Positive professional performance as a physical therapist requires a combination of both cognitive and non-cognitive traits. A recent study identified that over 2/3 of the factors that contribute to positive professional performance (PPP) in physical therapists are non-cognitive in nature. One of these factors is Emotional Intelligence (EI). EI has been explored in education, health care, leadership, and the workplace. To date, there has been little-to-no literature on how Doctor of Physical Therapy (DPT) programs engage, refine and enhance studentsÕ non-cognitive traits and abilities throughout a DPT curriculum. This research explored two main things: the level of Emotional Intelligence (EI) of DPT students within one institution and how, when and where the DPT program embedded Emotional EI constructs in the 8-semester curriculum.
The study took place in a private University in the Midwest. Subjects included all core faculty (8) and students (29) who matriculated and graduated with the 2019 cohort. Quantitative methodology was used to explore the level of studentsÕ EI as measured by the EQi 2.0. Descriptive statistics provided an ability to analyze studentsÕ total EI along with strengths and weaknesses in the subcategories of the EQi2.0: self-perception, self-expression, interpersonal, decision-making, and stress management. Qualitative methodology, using an intrinsic case study design, examined how and where EI constructs were embedded into the program. Data was gathered from triangulation of artifacts and long-answer core faculty surveys. Through inductive and deductive reasoning and coding, themes and assertions were generated on current practices, the DPT curriculum, admission processes, faculty pedagogy, mentoring and advising.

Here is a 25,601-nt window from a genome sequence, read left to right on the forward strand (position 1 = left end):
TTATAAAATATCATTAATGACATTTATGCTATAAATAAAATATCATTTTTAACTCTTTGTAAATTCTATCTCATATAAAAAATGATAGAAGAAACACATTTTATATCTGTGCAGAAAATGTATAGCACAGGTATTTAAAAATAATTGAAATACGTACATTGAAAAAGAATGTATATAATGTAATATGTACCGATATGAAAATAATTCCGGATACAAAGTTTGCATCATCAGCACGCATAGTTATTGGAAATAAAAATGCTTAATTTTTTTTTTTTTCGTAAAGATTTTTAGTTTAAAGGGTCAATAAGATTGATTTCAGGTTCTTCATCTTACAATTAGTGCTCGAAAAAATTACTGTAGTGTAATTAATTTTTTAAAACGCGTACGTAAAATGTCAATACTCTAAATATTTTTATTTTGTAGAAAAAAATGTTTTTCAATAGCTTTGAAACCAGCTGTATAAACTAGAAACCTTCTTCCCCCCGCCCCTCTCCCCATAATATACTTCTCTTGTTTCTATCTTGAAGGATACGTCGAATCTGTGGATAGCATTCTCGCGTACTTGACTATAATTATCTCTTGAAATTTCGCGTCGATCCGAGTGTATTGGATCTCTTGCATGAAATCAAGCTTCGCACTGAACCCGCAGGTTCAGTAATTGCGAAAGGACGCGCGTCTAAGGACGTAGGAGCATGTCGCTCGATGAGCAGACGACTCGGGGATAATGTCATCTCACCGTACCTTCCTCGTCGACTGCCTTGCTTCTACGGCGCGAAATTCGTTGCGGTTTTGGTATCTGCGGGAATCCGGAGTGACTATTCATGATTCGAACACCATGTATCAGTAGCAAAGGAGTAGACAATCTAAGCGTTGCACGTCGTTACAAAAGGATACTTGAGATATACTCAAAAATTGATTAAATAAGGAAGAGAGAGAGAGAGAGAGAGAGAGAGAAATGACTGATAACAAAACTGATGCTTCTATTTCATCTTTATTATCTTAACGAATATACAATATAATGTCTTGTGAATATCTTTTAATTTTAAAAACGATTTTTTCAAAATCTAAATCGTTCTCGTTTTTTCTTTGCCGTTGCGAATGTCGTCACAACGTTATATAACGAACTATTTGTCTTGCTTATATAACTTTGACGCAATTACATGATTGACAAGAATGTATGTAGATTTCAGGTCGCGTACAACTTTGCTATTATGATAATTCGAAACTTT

Quantitative findings revealed the total EI mean score for the study sample of DPT students was on the higher end of the mid-level/normal range in respect to the US population. One-third of the cohort scored in the high range for total EI and only one student fell into the low range of total EI. Qualitative findings demonstrated that EI constructs were embedded throughout the curriculum and instructional practices. This was done both intentionally and unintentionally through coursework, clinical experience, professional behavior development and student advising.
Conclusions/Relevance to the conference theme:
It is recommended that the DPT program studied, along with others, consider deliberately embedding opportunities for non-cognitive growth and development throughout the DPT journey from admission to graduation. If non-cognitive factors are the primary reason for positive professional performance, then DPT curriculum and instructional practices should emphasize their development. Recent research has demonstrated the enhancement of non-cognitive skills, specifically EI of physical therapy students. If academic programs can do this, it is possible to impact student resilience and success, promote professional development and improve the patient experience.